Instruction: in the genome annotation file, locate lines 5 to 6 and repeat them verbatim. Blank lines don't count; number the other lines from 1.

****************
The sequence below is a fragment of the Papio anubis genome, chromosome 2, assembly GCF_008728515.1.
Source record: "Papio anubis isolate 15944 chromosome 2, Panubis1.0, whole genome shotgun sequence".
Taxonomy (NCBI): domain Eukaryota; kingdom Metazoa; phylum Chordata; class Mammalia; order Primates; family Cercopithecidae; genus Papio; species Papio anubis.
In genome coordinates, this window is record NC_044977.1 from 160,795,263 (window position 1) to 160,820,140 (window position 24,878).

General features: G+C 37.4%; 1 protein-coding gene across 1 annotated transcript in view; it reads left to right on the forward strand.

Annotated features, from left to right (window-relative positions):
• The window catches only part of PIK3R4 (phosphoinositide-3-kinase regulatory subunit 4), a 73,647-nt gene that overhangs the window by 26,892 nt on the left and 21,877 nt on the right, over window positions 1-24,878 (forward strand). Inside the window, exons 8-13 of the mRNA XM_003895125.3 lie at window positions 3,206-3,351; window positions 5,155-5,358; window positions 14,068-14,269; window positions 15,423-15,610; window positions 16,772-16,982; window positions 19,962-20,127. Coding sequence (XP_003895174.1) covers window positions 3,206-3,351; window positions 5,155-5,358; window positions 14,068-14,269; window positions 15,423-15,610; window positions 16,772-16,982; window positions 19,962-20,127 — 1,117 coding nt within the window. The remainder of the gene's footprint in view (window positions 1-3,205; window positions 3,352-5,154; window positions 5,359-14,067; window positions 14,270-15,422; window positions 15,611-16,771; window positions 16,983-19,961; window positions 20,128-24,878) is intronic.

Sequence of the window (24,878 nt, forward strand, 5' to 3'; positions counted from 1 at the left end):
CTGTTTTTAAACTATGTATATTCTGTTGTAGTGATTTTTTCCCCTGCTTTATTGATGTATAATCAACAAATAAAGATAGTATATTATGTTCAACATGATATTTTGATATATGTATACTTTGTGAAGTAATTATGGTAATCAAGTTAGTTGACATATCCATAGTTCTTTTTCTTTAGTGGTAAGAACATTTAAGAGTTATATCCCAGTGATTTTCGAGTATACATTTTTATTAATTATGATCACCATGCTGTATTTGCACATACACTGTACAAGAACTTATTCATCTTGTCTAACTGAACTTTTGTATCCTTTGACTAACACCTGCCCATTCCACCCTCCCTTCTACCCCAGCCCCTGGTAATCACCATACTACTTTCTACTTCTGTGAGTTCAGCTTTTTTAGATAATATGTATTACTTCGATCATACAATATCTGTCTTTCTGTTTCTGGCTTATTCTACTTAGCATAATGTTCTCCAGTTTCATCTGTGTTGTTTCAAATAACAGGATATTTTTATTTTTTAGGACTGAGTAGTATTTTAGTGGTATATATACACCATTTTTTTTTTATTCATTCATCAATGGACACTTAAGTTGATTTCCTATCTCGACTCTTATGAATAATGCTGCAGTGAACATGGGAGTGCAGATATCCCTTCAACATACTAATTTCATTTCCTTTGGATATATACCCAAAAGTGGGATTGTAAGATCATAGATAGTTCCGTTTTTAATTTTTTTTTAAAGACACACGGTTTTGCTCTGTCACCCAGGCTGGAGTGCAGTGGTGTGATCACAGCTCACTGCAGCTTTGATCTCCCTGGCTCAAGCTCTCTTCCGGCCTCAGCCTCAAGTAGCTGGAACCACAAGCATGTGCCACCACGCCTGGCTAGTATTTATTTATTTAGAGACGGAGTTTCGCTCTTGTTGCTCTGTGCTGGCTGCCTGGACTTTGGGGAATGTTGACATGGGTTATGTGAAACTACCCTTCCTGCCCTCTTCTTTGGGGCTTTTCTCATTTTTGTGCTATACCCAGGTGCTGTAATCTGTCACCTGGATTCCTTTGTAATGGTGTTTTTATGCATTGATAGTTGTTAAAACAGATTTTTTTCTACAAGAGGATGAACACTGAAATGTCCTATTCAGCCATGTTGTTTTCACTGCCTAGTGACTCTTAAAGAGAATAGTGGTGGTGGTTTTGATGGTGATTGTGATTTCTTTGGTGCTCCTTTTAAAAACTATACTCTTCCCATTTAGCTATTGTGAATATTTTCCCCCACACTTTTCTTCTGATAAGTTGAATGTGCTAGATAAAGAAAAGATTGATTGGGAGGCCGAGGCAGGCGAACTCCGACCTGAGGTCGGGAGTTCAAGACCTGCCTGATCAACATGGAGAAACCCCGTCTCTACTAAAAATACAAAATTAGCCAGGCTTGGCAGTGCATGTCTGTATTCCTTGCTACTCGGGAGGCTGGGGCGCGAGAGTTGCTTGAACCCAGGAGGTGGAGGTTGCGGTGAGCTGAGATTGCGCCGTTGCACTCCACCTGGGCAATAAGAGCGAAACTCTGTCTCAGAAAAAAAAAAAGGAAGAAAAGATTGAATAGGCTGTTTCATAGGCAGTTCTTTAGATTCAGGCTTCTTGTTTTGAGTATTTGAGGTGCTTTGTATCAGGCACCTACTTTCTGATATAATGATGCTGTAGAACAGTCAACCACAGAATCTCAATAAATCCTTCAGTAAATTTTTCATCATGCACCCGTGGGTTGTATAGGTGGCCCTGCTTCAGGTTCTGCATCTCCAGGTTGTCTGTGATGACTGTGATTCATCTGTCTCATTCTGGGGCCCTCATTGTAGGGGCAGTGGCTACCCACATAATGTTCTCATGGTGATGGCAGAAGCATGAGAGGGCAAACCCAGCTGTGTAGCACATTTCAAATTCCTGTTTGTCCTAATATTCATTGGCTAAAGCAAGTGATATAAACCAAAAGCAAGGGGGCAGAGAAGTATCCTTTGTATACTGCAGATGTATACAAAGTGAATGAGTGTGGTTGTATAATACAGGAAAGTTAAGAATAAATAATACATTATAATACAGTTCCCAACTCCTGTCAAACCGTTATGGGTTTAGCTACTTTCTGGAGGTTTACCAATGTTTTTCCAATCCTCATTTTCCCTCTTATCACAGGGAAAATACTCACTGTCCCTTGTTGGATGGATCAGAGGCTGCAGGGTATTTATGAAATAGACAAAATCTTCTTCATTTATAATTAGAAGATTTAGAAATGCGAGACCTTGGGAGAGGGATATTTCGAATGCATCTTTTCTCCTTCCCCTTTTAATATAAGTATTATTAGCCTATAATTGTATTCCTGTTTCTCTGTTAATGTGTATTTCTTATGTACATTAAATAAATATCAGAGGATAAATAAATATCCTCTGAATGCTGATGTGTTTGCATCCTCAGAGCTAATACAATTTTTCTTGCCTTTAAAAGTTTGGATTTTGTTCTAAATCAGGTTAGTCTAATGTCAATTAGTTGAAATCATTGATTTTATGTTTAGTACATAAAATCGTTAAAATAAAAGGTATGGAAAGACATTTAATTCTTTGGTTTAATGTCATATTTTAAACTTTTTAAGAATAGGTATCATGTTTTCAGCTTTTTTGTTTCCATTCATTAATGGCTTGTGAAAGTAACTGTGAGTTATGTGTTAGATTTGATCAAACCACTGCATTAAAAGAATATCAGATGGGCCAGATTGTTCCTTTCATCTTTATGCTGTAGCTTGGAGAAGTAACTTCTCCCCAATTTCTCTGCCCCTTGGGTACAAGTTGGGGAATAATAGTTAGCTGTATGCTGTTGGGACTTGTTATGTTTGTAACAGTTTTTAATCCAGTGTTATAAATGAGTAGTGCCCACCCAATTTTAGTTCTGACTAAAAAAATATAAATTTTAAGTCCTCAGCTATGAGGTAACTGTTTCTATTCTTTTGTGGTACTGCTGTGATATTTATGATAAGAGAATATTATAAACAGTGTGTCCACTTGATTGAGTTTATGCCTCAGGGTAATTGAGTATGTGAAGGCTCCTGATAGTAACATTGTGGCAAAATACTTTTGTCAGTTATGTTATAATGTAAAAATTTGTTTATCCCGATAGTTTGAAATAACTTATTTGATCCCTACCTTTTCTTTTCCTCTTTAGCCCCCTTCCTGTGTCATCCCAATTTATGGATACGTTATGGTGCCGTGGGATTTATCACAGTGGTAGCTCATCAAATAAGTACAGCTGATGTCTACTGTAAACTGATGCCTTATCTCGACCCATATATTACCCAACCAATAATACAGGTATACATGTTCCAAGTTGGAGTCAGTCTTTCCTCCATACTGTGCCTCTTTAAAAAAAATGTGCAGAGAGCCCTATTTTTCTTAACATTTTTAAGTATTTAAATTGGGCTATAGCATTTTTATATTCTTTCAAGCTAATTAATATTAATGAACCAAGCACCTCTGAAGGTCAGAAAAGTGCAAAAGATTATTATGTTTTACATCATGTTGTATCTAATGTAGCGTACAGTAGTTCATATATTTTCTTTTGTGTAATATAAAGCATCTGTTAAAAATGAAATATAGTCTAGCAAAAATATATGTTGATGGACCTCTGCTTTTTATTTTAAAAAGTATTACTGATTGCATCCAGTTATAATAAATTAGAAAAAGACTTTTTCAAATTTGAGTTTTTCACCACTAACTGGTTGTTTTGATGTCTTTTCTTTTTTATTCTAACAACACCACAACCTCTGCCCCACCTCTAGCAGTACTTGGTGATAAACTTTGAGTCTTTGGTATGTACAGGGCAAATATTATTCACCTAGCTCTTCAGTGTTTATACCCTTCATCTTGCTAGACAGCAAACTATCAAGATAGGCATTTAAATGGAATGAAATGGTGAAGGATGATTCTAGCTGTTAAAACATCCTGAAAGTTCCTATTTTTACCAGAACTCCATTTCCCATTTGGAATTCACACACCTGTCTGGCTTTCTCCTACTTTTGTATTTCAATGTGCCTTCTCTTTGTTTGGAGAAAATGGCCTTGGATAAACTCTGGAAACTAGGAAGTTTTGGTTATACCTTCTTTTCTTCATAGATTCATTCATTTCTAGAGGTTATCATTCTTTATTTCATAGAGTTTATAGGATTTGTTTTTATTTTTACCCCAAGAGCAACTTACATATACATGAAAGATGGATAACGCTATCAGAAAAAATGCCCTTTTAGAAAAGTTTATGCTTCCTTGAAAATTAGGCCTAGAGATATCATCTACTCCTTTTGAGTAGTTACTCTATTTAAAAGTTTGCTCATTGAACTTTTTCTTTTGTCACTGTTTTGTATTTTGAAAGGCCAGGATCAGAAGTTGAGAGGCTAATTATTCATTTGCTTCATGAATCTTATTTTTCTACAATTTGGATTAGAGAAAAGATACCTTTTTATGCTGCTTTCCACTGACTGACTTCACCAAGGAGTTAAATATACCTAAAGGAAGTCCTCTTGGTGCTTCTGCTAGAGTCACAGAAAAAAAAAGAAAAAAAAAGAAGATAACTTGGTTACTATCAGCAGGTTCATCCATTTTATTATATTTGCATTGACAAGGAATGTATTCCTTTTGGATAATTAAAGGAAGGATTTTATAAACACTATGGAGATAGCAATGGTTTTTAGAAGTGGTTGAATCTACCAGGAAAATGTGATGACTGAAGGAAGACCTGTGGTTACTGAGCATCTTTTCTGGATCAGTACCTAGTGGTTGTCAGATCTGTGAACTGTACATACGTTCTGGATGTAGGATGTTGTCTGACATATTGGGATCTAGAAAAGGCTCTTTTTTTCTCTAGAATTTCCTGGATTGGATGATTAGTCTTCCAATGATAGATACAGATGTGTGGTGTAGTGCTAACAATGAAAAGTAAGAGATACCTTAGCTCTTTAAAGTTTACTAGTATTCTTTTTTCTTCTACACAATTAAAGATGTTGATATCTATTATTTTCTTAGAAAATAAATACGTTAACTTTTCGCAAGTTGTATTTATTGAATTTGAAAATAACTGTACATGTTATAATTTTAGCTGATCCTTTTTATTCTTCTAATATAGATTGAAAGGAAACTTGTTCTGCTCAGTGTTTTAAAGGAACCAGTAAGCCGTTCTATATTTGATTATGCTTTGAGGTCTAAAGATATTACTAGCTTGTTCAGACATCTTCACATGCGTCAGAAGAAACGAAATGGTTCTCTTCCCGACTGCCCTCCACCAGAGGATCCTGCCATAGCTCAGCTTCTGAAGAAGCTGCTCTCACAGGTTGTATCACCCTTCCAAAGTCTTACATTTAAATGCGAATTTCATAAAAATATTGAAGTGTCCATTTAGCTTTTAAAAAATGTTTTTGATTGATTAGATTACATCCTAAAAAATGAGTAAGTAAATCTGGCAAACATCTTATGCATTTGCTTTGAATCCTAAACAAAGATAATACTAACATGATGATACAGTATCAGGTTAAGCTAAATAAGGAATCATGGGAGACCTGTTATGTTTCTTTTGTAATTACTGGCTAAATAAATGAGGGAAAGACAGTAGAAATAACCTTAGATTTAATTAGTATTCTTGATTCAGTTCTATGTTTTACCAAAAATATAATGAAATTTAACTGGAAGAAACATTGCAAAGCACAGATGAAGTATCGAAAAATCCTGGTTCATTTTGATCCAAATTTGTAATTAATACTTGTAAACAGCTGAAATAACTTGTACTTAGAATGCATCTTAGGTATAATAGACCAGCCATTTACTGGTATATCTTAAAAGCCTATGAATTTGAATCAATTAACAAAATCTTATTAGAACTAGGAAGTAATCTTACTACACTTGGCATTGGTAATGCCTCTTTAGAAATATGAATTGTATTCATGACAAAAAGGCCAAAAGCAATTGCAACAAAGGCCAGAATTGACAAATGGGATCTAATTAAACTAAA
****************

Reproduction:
General features: G+C 37.4%; 1 protein-coding gene across 1 annotated transcript in view; it reads left to right on the forward strand.

Annotated features, from left to right (window-relative positions):